“I waited a long time to do it,” he told me. “And I would like, before I depart this mortal coil, to have written lots of operas. If I had started when I was twenty, or thirty, I would have written more. It’s something I wanted to do since I was a child, and something which I eventually accepted I would never do, and then gave up.” Having begun as a wunderkind, he has become a late bloomer. “When starting a new piece, every decision is as difficult as it always was, and I can’t see that changing,” he went on. “It remains a very strange occupation. But to have my pieces played to this degree—of course, it’s what I dreamed of as a child. Yes.”
My point is, we’re all vulnerable to the “making other people’s music” trap. As writers, we set ourselves on a certain genre or a certain milieu—”the European avant-garde”—and put all our eggs, all our self-worth, in that basket. Education plays a major role here—we want an A+ from teacher. Benjamin studied with the French avant-garde composer Olivier Messiaen, “known for his radiantly complex harmonies.” That’s going to put an inflection on anyone’s sensibilities.
To survive as a professional creator of any kind, you have to reexamine your upbringing. You may think your milieu is somehow better or more elevated than the ones most people currently appreciate, but frankly most of us just go with what our teachers or parents told us were “best.” Have you really given the other stuff a try? The stuff people pay money for, not because they’re “sheeple,” but because the work brings them pleasure and enjoyment? You might prefer an 1898 audience, but 2018 audiences have the advantage of, you know, being not dead.
Plus, read any account of an actual theater-watching experience from the old days. People talked through the entire show and often threw rotten fruit. Sometimes they rioted.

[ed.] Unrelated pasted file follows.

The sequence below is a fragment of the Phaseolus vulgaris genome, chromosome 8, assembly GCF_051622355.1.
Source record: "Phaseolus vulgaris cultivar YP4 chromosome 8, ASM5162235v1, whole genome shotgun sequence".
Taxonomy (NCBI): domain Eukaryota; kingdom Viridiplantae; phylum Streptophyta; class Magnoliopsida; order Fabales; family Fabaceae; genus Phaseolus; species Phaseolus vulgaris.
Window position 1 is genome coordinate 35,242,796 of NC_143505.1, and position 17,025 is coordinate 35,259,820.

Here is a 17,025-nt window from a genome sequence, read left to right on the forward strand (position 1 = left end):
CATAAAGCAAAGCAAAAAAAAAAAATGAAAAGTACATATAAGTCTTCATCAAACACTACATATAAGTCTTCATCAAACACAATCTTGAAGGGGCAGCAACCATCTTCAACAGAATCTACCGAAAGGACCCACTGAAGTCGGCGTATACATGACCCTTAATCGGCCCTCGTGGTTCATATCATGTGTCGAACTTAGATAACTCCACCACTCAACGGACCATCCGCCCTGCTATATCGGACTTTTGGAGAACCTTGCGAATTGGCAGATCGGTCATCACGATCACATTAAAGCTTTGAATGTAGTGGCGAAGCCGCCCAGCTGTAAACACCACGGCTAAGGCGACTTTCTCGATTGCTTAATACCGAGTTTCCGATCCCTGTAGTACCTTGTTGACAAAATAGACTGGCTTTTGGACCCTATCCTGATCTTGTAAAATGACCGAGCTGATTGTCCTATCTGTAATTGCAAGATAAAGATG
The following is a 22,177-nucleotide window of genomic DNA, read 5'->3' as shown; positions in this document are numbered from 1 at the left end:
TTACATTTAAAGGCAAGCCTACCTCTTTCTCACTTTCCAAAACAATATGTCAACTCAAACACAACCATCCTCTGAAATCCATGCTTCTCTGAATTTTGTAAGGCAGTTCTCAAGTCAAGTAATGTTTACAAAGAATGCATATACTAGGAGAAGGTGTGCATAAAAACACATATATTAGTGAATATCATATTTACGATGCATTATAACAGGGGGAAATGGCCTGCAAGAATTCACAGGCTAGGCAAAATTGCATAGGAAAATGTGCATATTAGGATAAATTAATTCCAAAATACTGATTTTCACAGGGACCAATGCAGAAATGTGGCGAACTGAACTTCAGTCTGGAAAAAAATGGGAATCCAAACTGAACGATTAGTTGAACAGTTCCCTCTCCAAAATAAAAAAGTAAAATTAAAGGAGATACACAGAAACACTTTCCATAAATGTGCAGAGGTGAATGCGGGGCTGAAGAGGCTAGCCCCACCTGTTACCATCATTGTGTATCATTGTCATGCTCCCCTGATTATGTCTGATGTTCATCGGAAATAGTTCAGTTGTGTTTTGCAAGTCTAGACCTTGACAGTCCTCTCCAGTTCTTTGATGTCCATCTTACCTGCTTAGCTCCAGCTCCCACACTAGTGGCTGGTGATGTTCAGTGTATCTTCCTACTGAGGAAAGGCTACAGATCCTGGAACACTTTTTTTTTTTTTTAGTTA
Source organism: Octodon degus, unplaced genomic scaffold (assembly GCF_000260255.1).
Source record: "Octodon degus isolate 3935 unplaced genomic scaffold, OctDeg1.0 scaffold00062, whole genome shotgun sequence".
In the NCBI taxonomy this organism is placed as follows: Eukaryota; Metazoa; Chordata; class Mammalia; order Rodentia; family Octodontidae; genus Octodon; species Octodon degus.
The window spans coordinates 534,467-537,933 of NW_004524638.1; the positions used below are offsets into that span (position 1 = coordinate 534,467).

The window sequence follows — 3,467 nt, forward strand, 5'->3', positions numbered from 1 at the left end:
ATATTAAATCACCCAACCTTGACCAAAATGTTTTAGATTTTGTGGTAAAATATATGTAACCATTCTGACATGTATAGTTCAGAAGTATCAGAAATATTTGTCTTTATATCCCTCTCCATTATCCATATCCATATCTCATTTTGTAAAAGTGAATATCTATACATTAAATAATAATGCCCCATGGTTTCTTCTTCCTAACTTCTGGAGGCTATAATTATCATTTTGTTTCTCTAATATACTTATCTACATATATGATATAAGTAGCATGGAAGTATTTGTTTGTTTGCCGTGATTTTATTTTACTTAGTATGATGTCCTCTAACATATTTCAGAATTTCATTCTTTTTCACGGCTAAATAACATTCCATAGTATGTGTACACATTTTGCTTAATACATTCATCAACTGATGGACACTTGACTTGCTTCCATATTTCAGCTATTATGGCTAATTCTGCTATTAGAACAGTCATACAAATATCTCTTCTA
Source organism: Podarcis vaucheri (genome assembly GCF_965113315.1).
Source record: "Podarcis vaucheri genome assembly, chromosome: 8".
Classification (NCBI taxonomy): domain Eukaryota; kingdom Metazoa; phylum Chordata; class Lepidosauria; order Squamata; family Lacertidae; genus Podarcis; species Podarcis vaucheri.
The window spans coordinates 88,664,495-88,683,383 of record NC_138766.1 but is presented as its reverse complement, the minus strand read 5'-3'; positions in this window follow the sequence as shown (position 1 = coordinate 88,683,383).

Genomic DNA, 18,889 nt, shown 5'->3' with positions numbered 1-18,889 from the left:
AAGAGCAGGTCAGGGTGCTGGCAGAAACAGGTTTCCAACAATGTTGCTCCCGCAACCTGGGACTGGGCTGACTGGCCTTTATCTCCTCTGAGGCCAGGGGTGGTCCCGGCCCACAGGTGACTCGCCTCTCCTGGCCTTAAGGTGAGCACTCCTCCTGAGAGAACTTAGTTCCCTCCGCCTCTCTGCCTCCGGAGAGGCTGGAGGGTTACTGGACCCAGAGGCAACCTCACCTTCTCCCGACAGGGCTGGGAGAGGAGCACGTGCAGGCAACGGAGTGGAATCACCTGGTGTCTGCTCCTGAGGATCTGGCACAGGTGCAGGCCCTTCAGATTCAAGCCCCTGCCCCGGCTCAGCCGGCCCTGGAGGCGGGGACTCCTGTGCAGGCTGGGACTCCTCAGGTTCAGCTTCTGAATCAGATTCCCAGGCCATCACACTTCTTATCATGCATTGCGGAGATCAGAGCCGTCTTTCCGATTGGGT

Yes, go after your genre—assuming you genuinely enjoy it yourself, which is a big assumption—but if there isn’t an audience for the kind of stuff you’re making, remember: There is stuff with an audience. This is why I start every book proposal with a competitive analysis. Too many would-be authors don’t enjoy the kind of book they think they want to write. They have no idea what people want to read in that category and yet they want to spend a year writing in it. It’s a little hard to write something you would never want to read yourself.
Creators: If you don’t read or watch or listen to the kind of thing you’re making, why are you making it?
p.s. One more thing this week: I helped out with a book and I’m really proud of the end result. If you need clients for your business to succeed, I highly recommend The Snowball System by Mo Bunnell.
Yes, I’m biased because I was involved, but I have to say that I use Mo’s techniques in my own business all the time. I really wouldn’t be “too busy to write this newsletter” every week if it weren’t for what I’ve learned from Mo. His approach to winning new business is practical, utterly non-scuzzy, even fun.
I have no financial stake in the success of the book, by the way. I just think (based on experience) that it’s the best book out there on getting clients and doing more business with your existing ones.
p.p.s. It only took three years to work an Airplane 2 reference into a Maven Game. Check another one off the old bucket list.